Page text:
With Buzzfeed Unsolved, the area covered was broad; perfect for an introduction to true crime. There were murders, yes, but also other crimes or potential crimes like disappearances, untimely deaths, and kidnappings. It wasn’t until years later that my true crime scope narrowed in on murder and premeditated violence.
The Years Go By: True Crime Becomes a Rather Regular Hobby
With just a few episodes of Buzzfeed Unsolved, I knew one thing: I rather enjoyed true crime. So, over the years, I would go on to consume more true crime content. The best part, however, was that I was still rather young and busy, and true crime was just a hobby at that point: not the obsession it would soon come to be. True crime was something I could enjoy for a few hours and then tear myself away from with ease to go do schoolwork or hang out with friends. It wasn’t something I lost sleep or excessive amounts of time over.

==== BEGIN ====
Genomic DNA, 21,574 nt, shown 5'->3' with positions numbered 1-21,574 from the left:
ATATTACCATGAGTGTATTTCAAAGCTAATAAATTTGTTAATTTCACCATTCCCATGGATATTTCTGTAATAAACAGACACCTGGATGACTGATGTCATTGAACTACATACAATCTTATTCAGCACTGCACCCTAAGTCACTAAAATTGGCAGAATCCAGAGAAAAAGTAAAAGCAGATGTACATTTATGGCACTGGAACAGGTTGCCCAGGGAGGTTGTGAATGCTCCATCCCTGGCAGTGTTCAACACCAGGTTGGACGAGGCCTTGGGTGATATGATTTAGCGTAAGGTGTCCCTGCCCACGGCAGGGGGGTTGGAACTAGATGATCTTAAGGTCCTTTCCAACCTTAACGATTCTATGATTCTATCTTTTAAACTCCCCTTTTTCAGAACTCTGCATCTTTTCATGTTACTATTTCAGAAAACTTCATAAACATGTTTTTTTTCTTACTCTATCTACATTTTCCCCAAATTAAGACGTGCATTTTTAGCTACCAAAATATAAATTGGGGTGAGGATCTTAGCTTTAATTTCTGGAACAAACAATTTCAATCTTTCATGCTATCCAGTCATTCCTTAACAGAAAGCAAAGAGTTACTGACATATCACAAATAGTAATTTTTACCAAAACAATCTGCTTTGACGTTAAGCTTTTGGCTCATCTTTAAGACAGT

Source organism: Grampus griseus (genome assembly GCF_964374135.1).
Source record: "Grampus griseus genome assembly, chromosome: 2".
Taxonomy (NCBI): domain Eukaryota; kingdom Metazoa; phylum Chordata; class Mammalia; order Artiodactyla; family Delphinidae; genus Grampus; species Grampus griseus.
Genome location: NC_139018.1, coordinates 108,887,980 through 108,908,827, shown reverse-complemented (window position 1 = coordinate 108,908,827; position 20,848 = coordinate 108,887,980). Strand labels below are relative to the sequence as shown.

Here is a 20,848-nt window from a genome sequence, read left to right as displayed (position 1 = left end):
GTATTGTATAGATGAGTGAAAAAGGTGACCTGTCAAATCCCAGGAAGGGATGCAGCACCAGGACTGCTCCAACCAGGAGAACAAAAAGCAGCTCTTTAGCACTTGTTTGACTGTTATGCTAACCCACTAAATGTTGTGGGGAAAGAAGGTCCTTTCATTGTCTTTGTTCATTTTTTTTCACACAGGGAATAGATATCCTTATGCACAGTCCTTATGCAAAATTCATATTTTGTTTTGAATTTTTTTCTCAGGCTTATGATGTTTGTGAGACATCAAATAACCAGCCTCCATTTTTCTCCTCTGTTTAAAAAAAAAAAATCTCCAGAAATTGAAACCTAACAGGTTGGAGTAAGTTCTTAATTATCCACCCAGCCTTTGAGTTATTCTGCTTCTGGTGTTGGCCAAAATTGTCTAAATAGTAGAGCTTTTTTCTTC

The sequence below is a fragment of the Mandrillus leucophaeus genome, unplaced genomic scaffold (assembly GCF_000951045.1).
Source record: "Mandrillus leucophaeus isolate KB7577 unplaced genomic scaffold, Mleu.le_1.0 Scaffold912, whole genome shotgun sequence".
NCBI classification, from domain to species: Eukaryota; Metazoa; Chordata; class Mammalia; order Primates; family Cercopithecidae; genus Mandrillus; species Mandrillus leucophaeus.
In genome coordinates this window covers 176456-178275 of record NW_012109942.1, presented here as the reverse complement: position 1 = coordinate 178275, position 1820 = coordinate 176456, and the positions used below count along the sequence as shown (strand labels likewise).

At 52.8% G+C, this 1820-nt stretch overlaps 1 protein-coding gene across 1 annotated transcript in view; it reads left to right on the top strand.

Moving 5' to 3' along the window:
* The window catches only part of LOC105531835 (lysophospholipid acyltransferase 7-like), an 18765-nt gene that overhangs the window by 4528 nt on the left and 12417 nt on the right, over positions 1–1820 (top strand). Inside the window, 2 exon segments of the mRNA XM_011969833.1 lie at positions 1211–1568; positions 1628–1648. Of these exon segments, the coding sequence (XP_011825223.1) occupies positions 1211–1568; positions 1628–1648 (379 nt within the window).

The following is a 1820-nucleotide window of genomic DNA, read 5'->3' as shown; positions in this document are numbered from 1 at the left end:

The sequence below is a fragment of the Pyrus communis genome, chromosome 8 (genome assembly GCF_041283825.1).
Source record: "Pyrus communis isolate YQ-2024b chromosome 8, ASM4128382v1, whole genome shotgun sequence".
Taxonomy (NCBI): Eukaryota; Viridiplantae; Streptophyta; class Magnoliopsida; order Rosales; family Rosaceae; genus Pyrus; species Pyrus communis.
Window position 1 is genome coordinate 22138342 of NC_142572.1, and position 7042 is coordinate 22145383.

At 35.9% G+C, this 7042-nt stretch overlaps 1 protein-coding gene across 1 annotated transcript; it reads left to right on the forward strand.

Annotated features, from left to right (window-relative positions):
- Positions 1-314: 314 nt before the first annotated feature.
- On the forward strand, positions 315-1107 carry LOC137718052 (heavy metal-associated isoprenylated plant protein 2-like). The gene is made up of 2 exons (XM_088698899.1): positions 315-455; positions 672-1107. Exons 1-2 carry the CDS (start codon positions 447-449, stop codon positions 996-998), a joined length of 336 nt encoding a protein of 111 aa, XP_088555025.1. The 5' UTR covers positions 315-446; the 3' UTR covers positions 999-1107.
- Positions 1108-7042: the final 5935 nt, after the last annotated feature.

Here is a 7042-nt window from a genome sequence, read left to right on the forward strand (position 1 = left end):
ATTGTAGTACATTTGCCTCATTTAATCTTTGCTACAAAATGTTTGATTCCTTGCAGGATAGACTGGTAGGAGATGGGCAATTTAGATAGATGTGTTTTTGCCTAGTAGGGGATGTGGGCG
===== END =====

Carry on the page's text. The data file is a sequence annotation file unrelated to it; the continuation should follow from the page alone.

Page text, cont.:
However, with the positives of true crime being a harmless hobby came a few “negatives”. Because true crime was purely for entertainment, I didn’t put much critical thinking to use. I let answers unravel for me and conclusions form on their own. I wasn’t much of a sleuth and in a way, I guess it was a lot like reading a book or watching a movie. Sure, I did my own research, but it’s not like I was keen on solving any of the murders or forming my own conclusions. It’s difficult to explain, but the contrast between the way I consumed true crime then versus now is night and day.